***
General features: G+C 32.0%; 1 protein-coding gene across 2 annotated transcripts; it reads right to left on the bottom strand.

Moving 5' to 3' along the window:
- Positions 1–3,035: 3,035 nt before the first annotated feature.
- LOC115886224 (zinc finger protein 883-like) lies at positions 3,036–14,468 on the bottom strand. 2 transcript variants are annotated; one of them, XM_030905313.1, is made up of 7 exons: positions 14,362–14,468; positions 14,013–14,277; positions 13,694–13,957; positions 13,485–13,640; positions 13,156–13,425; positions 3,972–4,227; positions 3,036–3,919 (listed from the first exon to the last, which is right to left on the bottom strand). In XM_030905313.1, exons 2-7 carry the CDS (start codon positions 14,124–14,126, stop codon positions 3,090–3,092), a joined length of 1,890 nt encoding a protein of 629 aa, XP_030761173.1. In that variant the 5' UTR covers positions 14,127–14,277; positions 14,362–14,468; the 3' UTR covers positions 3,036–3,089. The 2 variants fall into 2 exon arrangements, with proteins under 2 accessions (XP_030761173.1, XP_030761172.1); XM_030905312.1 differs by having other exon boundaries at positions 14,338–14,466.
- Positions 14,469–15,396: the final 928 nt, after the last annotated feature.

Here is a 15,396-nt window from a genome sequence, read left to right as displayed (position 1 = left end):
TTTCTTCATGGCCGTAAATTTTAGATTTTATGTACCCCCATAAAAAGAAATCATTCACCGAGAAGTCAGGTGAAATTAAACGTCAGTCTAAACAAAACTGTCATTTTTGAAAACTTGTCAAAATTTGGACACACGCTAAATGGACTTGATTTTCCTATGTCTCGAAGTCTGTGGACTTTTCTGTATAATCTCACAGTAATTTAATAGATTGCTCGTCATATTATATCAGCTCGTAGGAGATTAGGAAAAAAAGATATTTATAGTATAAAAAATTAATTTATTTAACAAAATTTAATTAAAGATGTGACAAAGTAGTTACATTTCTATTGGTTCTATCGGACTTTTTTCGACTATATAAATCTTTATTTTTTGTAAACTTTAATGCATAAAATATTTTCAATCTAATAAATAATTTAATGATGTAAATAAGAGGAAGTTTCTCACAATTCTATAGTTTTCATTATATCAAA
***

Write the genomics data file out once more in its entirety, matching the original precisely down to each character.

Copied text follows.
General features: G+C 32.0%; 1 protein-coding gene across 2 annotated transcripts; it reads right to left on the bottom strand.

Moving 5' to 3' along the window:
- Positions 1–3,035: 3,035 nt before the first annotated feature.
- LOC115886224 (zinc finger protein 883-like) lies at positions 3,036–14,468 on the bottom strand. 2 transcript variants are annotated; one of them, XM_030905313.1, is made up of 7 exons: positions 14,362–14,468; positions 14,013–14,277; positions 13,694–13,957; positions 13,485–13,640; positions 13,156–13,425; positions 3,972–4,227; positions 3,036–3,919 (listed from the first exon to the last, which is right to left on the bottom strand). In XM_030905313.1, exons 2-7 carry the CDS (start codon positions 14,124–14,126, stop codon positions 3,090–3,092), a joined length of 1,890 nt encoding a protein of 629 aa, XP_030761173.1. In that variant the 5' UTR covers positions 14,127–14,277; positions 14,362–14,468; the 3' UTR covers positions 3,036–3,089. The 2 variants fall into 2 exon arrangements, with proteins under 2 accessions (XP_030761173.1, XP_030761172.1); XM_030905312.1 differs by having other exon boundaries at positions 14,338–14,466.
- Positions 14,469–15,396: the final 928 nt, after the last annotated feature.

Here is a 15,396-nt window from a genome sequence, read left to right as displayed (position 1 = left end):
TTTCTTCATGGCCGTAAATTTTAGATTTTATGTACCCCCATAAAAAGAAATCATTCACCGAGAAGTCAGGTGAAATTAAACGTCAGTCTAAACAAAACTGTCATTTTTGAAAACTTGTCAAAATTTGGACACACGCTAAATGGACTTGATTTTCCTATGTCTCGAAGTCTGTGGACTTTTCTGTATAATCTCACAGTAATTTAATAGATTGCTCGTCATATTATATCAGCTCGTAGGAGATTAGGAAAAAAAGATATTTATAGTATAAAAAATTAATTTATTTAACAAAATTTAATTAAAGATGTGACAAAGTAGTTACATTTCTATTGGTTCTATCGGACTTTTTTCGACTATATAAATCTTTATTTTTTGTAAACTTTAATGCATAAAATATTTTCAATCTAATAAATAATTTAATGATGTAAATAAGAGGAAGTTTCTCACAATTCTATAGTTTTCATTATATCAAA